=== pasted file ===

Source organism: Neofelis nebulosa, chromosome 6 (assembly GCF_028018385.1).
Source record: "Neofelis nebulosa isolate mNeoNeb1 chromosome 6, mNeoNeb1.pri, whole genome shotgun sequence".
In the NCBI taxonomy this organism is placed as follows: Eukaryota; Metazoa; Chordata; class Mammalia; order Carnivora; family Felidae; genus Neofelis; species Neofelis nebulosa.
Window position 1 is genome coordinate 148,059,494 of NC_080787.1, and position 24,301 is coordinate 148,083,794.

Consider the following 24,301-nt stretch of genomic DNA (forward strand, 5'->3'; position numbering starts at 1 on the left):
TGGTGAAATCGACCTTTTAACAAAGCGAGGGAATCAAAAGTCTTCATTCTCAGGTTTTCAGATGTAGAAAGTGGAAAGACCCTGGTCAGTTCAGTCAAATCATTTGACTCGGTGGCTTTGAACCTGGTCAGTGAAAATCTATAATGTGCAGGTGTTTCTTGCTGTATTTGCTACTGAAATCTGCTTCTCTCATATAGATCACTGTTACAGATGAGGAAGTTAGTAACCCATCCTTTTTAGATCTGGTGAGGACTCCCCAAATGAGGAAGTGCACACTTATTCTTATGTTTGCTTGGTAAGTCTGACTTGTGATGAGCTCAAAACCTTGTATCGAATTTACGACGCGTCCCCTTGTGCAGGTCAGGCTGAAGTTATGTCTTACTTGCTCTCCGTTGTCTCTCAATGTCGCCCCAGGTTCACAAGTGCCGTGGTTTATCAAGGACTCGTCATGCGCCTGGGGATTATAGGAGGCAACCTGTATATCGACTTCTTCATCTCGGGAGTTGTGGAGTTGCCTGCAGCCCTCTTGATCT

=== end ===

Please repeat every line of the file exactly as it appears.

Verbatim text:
Source organism: Neofelis nebulosa, chromosome 6 (assembly GCF_028018385.1).
Source record: "Neofelis nebulosa isolate mNeoNeb1 chromosome 6, mNeoNeb1.pri, whole genome shotgun sequence".
In the NCBI taxonomy this organism is placed as follows: Eukaryota; Metazoa; Chordata; class Mammalia; order Carnivora; family Felidae; genus Neofelis; species Neofelis nebulosa.
Window position 1 is genome coordinate 148,059,494 of NC_080787.1, and position 24,301 is coordinate 148,083,794.

Consider the following 24,301-nt stretch of genomic DNA (forward strand, 5'->3'; position numbering starts at 1 on the left):
TGGTGAAATCGACCTTTTAACAAAGCGAGGGAATCAAAAGTCTTCATTCTCAGGTTTTCAGATGTAGAAAGTGGAAAGACCCTGGTCAGTTCAGTCAAATCATTTGACTCGGTGGCTTTGAACCTGGTCAGTGAAAATCTATAATGTGCAGGTGTTTCTTGCTGTATTTGCTACTGAAATCTGCTTCTCTCATATAGATCACTGTTACAGATGAGGAAGTTAGTAACCCATCCTTTTTAGATCTGGTGAGGACTCCCCAAATGAGGAAGTGCACACTTATTCTTATGTTTGCTTGGTAAGTCTGACTTGTGATGAGCTCAAAACCTTGTATCGAATTTACGACGCGTCCCCTTGTGCAGGTCAGGCTGAAGTTATGTCTTACTTGCTCTCCGTTGTCTCTCAATGTCGCCCCAGGTTCACAAGTGCCGTGGTTTATCAAGGACTCGTCATGCGCCTGGGGATTATAGGAGGCAACCTGTATATCGACTTCTTCATCTCGGGAGTTGTGGAGTTGCCTGCAGCCCTCTTGATCT